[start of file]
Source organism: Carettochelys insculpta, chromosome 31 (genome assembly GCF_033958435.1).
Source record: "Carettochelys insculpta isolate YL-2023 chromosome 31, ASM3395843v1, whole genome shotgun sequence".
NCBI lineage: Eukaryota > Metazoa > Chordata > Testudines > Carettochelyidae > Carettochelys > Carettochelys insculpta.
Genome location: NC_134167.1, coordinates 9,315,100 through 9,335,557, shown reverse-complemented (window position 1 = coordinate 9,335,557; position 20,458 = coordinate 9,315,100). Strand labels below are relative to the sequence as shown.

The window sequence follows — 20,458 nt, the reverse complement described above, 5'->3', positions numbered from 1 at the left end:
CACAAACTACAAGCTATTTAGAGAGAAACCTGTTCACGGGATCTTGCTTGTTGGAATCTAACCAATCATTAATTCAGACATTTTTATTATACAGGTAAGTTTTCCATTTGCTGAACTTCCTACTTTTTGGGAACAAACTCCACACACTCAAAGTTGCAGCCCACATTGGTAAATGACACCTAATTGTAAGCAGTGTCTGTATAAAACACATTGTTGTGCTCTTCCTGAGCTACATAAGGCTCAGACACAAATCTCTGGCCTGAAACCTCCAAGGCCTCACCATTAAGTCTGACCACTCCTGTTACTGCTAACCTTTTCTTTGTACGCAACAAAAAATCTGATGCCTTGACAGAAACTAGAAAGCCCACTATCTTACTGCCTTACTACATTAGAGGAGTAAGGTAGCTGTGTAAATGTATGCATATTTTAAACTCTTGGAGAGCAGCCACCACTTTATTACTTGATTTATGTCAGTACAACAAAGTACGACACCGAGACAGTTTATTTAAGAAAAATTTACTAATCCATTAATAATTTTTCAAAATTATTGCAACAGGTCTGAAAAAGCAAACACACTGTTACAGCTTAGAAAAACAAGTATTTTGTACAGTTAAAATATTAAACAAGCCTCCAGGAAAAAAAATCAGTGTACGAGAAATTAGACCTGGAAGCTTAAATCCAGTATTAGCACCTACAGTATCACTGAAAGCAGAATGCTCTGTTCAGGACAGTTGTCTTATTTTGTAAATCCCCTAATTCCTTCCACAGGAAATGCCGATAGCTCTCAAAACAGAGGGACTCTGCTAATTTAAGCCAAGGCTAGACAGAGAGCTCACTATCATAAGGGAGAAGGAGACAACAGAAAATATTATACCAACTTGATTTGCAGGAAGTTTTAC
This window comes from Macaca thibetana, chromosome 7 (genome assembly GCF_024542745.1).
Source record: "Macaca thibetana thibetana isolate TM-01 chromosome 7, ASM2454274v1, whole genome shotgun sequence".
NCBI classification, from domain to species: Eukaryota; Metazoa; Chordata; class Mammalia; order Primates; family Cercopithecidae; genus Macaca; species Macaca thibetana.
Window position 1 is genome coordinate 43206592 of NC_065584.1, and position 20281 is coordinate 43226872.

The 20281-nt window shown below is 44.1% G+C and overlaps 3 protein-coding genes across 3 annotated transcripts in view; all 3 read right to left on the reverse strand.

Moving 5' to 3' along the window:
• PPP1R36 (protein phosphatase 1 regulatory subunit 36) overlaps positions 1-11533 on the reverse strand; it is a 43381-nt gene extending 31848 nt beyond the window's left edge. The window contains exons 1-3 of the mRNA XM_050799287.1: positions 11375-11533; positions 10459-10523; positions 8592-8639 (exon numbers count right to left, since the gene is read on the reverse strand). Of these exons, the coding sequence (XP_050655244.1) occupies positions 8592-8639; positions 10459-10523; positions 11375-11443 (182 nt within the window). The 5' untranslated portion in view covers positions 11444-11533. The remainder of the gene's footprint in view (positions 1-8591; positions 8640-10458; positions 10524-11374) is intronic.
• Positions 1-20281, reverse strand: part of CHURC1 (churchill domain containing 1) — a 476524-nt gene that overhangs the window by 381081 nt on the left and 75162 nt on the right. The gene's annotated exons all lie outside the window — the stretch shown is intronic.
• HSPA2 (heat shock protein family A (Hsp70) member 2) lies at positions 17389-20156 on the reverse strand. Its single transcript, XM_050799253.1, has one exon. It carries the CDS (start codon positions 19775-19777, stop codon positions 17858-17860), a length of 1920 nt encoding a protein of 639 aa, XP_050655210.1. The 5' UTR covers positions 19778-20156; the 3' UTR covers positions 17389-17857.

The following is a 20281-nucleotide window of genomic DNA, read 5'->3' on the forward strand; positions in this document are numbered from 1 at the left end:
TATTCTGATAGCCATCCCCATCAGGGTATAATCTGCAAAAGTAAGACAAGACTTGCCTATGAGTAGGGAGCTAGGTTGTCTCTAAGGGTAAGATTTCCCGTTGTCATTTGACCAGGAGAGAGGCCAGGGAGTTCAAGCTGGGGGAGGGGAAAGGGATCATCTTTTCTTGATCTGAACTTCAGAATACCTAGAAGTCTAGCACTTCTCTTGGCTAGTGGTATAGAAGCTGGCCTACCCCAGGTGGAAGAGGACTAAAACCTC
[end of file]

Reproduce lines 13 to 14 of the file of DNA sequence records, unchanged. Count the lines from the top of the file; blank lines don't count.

• PPP1R36 (protein phosphatase 1 regulatory subunit 36) overlaps positions 1-11533 on the reverse strand; it is a 43381-nt gene extending 31848 nt beyond the window's left edge. The window contains exons 1-3 of the mRNA XM_050799287.1: positions 11375-11533; positions 10459-10523; positions 8592-8639 (exon numbers count right to left, since the gene is read on the reverse strand). Of these exons, the coding sequence (XP_050655244.1) occupies positions 8592-8639; positions 10459-10523; positions 11375-11443 (182 nt within the window). The 5' untranslated portion in view covers positions 11444-11533. The remainder of the gene's footprint in view (positions 1-8591; positions 8640-10458; positions 10524-11374) is intronic.
• Positions 1-20281, reverse strand: part of CHURC1 (churchill domain containing 1) — a 476524-nt gene that overhangs the window by 381081 nt on the left and 75162 nt on the right. The gene's annotated exons all lie outside the window — the stretch shown is intronic.